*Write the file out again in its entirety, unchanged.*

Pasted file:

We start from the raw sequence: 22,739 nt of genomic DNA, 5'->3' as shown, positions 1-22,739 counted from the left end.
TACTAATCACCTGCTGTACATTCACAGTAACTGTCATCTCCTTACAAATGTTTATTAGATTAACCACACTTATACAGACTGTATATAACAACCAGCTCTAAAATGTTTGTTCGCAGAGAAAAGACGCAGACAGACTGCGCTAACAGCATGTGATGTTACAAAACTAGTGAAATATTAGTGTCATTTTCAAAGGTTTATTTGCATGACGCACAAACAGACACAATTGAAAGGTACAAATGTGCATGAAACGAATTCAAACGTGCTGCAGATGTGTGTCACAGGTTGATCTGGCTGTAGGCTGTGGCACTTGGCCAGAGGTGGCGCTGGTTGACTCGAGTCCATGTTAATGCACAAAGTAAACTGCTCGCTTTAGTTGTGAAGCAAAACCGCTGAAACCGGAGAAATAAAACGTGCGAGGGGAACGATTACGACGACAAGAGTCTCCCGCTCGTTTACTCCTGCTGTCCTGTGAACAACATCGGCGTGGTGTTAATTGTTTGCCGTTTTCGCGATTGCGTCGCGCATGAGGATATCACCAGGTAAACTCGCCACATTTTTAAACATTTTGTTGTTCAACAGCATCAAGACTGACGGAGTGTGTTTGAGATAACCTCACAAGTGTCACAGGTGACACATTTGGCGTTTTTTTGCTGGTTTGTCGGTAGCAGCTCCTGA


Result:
We start from the raw sequence: 22,739 nt of genomic DNA, 5'->3' as shown, positions 1-22,739 counted from the left end.
TACTAATCACCTGCTGTACATTCACAGTAACTGTCATCTCCTTACAAATGTTTATTAGATTAACCACACTTATACAGACTGTATATAACAACCAGCTCTAAAATGTTTGTTCGCAGAGAAAAGACGCAGACAGACTGCGCTAACAGCATGTGATGTTACAAAACTAGTGAAATATTAGTGTCATTTTCAAAGGTTTATTTGCATGACGCACAAACAGACACAATTGAAAGGTACAAATGTGCATGAAACGAATTCAAACGTGCTGCAGATGTGTGTCACAGGTTGATCTGGCTGTAGGCTGTGGCACTTGGCCAGAGGTGGCGCTGGTTGACTCGAGTCCATGTTAATGCACAAAGTAAACTGCTCGCTTTAGTTGTGAAGCAAAACCGCTGAAACCGGAGAAATAAAACGTGCGAGGGGAACGATTACGACGACAAGAGTCTCCCGCTCGTTTACTCCTGCTGTCCTGTGAACAACATCGGCGTGGTGTTAATTGTTTGCCGTTTTCGCGATTGCGTCGCGCATGAGGATATCACCAGGTAAACTCGCCACATTTTTAAACATTTTGTTGTTCAACAGCATCAAGACTGACGGAGTGTGTTTGAGATAACCTCACAAGTGTCACAGGTGACACATTTGGCGTTTTTTTGCTGGTTTGTCGGTAGCAGCTCCTGA